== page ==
The House on Wednesday passed legislation to limit airline passenger security fees imposed by the Transportation Security Administration.

Passed 423-0, the measure would only allow the TSA to charge $5.60 per one-way trip and $11.20 per round trip.

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Rep. Richard HudsonRichard Lane HudsonGOP memo deflects some gun questions to 'violence from the left' Thirty-four GOP members buck Trump on disaster bill Two killed in shooting at University of North Carolina Charlotte MORE (R-N.C.), the bill's sponsor, said it was necessary because the TSA had misinterpreted the increase on airline security fees outlined by the 2013 budget agreement by charging more than twice the amount for round trips as for one-way trips.

"H.R. 5462 looks to correct this overreach and save American taxpayers from having to shell out millions of dollars in extra fees," Hudson said. "Reducing the burden on airline passengers benefits everyone — from helping families save money when taking a vacation to cutting costs for our small businesses whose employees travel for work."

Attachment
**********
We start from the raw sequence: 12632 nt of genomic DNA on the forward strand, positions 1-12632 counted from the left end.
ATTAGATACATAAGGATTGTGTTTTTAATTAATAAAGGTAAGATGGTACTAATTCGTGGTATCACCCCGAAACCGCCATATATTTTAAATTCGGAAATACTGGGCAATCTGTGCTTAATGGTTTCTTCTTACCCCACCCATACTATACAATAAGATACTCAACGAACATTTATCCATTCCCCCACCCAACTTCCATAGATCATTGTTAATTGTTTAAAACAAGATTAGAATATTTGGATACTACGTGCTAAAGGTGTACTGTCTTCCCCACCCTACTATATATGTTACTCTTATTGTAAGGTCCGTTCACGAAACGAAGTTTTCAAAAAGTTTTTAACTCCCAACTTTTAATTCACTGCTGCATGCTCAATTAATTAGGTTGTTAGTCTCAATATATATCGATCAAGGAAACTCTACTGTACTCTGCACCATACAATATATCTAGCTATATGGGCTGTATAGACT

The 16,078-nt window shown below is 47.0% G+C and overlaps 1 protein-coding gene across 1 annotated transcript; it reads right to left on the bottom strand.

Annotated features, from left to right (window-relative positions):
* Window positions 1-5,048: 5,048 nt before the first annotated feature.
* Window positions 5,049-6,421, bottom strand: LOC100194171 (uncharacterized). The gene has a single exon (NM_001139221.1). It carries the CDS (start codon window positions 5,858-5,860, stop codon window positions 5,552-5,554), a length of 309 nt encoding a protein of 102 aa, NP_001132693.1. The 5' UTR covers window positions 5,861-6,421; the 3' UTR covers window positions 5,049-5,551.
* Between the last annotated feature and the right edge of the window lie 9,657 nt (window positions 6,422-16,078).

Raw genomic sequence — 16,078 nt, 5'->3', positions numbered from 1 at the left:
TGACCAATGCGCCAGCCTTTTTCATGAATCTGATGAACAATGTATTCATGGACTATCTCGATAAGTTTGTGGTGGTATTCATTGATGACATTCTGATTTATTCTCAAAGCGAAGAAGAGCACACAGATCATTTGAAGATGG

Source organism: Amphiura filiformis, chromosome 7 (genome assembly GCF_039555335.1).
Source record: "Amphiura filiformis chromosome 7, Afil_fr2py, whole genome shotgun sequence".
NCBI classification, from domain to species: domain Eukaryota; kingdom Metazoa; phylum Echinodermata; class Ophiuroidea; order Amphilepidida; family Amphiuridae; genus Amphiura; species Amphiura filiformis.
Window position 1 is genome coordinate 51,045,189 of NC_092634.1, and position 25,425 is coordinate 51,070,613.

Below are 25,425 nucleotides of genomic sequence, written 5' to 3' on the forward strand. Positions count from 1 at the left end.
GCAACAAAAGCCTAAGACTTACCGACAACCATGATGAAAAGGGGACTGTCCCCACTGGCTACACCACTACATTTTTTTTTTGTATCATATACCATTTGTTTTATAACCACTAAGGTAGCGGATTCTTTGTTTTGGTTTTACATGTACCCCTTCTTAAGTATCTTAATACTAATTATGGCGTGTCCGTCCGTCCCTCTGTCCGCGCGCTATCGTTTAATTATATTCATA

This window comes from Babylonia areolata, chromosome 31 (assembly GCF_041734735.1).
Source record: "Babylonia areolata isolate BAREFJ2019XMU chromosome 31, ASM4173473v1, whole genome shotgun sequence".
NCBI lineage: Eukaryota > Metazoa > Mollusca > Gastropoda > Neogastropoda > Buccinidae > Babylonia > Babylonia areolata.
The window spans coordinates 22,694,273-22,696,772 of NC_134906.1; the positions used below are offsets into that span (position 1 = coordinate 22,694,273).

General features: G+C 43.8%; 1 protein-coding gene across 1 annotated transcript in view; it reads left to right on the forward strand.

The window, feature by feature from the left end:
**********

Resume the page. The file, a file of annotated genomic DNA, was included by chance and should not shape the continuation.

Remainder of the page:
Rep. Sheila Jackson Lee (D-Texas) said the legislation would ensure that passengers pay reasonable fees for round trips, instead of more than twice the cost of a one-way trip.

"Simply put, this straightforward, bipartisan legislation will ensure that passengers are no longer charged air transportation fees above and beyond what Congress envisioned and intended," Jackson Lee said.

After the vote, the U.S. Travel Association said that while the measure was an "improvement," user fees should only go toward TSA projects that directly benefit passengers instead of anything unrelated to the agency.

"[E]ven with this notable improvement, we still believe the current TSA fee fails to meet a critical criterion for acceptable travel user fees," U.S. Travel Association President and CEO Roger Dow said in a statement.

— Keith Laing contributed.